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Perot Museum of Nature and Science

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http://www.dallasnews.com/video/index.html?nvid=399005

Design unveiled for Perot Museum of Nature and Science at Victory Park

The planned Perot Museum of Nature and Science at Victory Park, designed by Pritzker Prize laureate Thom Mayne and his California architecture firm Morphosis, is expected to break ground later this year and open in 2013.

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Plans for Perot Museum of Nature & Science at Victory Park to be unveiled today

06:59 AM CDT on Thursday, September 17, 2009

By SCOTT CANTRELL / The Dallas Morning News

scantrell@dallasnews.com

http://www.dallasnews.com/sharedcon...um.432f49b.html

Plans for the boldest piece of modern architecture to hit Dallas are being unveiled today. The Perot Museum of Nature & Science at Victory Park, designed by Pritzker Prize laureate Thom Mayne and his California architecture firm Morphosis, is expected to break ground this year and open in early 2013.

Schematic renderings and models of the complex will go on public display Saturday at the construction center on the museum's future site at the northwest corner of Field Street and Woodall Rodgers Freeway.

The Morphosis design loudly proclaims the $185 million museum's double focus on science and nature.

The main gallery spaces will be in a big cube-shaped structure as tall as a 14-story building. It will have a stark, high-tech look, with a 150-foot escalator structure jutting out from the south side. A cutaway corner atrium will offer dramatic views of downtown and at night, dramatic views into the building. The cladding has not been determined.

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from Unfair Park

Next Stop on the Mayor's Dallas Makeover Tour, the Perot Museum of Nature & Science

By Kimberly Thorpe in News You Can Actually Use, ActuallyThursday, Sep. 17 2009 @ 4:14PM

Mayor Tom Leppert has run quite the lengthy victory lap this week: He took a ride on the Green Line; got off at the Woodall Rodgers Deck Park ground-making; then hustled on over to the convention center hotel groundbreaking. Which brings us to today's stop: Leppert attended the unveiling of the model of the Perot Museum of Nature & Science at Victory Park, designed by 2005 Pritzker Prize winner Thom Mayne. And he took a moment to applaud the $185-million facility in Victory Park, scheduled to open in 2013, as a gateway that will encourage kids to elect science careers.

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I have to hand it to Dallas and the Perot family on this one. If the building comes out looking anything like the renderings, it will be pretty awesome.

I really like the mineral/crystalline style that carries as a theme inside and outside of the building. I've always thought that it would be awesome if a building were designed essentially to scale with a halite crystal or to have an office park built on a hilltop to resemble a chunk of galena ore. There are all kinds of mineralogical structures that would make good architecture.

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Edited by TheNiche

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I have to hand it to Dallas and the Perot family on this one. If the building comes out looking anything like the renderings, it will be pretty awesome.

I agree. Most of my HAIF-based hate for Dallas is contrived for the internet. I actually like Dallas, and I think this building will be a great addition to the city. I look forward to visiting this museum.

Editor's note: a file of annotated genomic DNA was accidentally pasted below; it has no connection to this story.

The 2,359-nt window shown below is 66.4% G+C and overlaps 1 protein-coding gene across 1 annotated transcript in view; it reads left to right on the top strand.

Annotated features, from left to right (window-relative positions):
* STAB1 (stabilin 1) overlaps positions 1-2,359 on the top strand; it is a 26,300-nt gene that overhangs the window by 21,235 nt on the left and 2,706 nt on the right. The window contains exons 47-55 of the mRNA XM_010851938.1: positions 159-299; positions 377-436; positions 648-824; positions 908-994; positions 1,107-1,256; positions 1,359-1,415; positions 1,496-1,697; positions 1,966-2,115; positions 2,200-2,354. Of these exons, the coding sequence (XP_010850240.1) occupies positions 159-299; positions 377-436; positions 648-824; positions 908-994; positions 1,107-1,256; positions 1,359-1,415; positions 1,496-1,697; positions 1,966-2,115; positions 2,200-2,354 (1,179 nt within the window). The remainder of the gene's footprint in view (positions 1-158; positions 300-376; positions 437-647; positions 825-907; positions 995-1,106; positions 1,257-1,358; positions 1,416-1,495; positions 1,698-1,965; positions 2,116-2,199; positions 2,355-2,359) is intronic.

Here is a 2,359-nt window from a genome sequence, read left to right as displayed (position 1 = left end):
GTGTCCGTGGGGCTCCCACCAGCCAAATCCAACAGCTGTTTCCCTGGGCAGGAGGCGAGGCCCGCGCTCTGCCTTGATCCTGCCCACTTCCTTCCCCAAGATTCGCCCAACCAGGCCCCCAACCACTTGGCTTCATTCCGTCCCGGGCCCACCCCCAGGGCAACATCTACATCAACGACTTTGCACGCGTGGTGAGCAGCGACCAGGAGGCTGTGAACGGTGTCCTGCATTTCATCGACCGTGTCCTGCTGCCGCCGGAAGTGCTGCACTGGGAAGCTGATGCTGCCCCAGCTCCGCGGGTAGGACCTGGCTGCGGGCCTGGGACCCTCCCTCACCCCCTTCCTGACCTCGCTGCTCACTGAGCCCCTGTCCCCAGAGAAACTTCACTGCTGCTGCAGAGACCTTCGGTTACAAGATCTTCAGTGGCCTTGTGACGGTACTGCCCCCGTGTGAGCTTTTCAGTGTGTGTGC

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That's a cool building. Good stuff for Dallas. Now people won't have to go to Fort Worth.

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Wow, that is sweet tea fine.

I am bummed though because I wanted to make a joke about the Perot Museum having short ceiling heights.

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very cool. at least it's in texas. :)

niche, i had a "why didn't i think of that?" moment reading your design idea using a mineralogical structure. good idea.

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Design of Dallas' Perot Museum of Nature & Science melds nature, technology

10:30 AM CDT on Wednesday, August 18, 2010

By SCOTT CANTRELL / The Dallas Morning News

scantrell@dallasnews.com

http://www.dallasnews.com/sharedcontent/dws/ent/stories/DN-perot_0818gd.ART0.State.Edition1.35e7d74.html

Refinements to the design of the Perot Museum of Nature & Science are being unveiled today at the museum's construction center. The museum, expected to open in early 2013, is launching a "Final Fifty" campaign to raise the last $50 million in the $185 million project.

Even as concrete and rebar have been rising at the northwest corner of Woodall Rodgers Freeway and Field Street, architects and consultants have been reworking initial renderings shown last September.

The cladding, initially undetermined, will be panels of precast concrete, with horizontal striations both convex and concave. In apparently random combinations, lending striking shadows, the striations will give way to smooth surfaces on higher levels of the building.

"It's a very simple building, a cube, which is basically straightforward," says Thom Mayne, the Pritzker Prize laureate who heads Morphosis Architects Inc., based in Los Angeles. "The surface is going to make it very active and lively."

A 150-foot escalator housing jutting out from the south side of the building, partly glazed and partly opaque in the original design, will instead be completely enclosed in glass.

Defying the usual opacity of museum designs, Mayne and his colleagues have made a point of opening up as much of the Perot Museum as possible. A large glazed gash in the southeast corner of the building will give great views of downtown Dallas and will allow outsiders to see well into the museum's multiple levels. Lower-level classrooms will have skylights from a rolling roof covered with native drought-resistant grasses.